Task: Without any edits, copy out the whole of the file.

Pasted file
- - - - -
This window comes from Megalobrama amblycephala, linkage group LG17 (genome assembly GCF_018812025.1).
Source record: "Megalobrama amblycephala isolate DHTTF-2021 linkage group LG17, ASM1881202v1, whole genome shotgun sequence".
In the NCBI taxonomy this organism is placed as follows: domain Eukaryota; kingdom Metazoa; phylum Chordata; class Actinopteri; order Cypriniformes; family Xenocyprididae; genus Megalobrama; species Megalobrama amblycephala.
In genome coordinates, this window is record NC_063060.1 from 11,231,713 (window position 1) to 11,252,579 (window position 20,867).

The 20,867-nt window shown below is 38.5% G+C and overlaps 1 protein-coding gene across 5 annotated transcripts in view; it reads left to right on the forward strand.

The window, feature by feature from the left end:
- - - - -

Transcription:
This window comes from Megalobrama amblycephala, linkage group LG17 (genome assembly GCF_018812025.1).
Source record: "Megalobrama amblycephala isolate DHTTF-2021 linkage group LG17, ASM1881202v1, whole genome shotgun sequence".
In the NCBI taxonomy this organism is placed as follows: domain Eukaryota; kingdom Metazoa; phylum Chordata; class Actinopteri; order Cypriniformes; family Xenocyprididae; genus Megalobrama; species Megalobrama amblycephala.
In genome coordinates, this window is record NC_063060.1 from 11,231,713 (window position 1) to 11,252,579 (window position 20,867).

The 20,867-nt window shown below is 38.5% G+C and overlaps 1 protein-coding gene across 5 annotated transcripts in view; it reads left to right on the forward strand.

The window, feature by feature from the left end: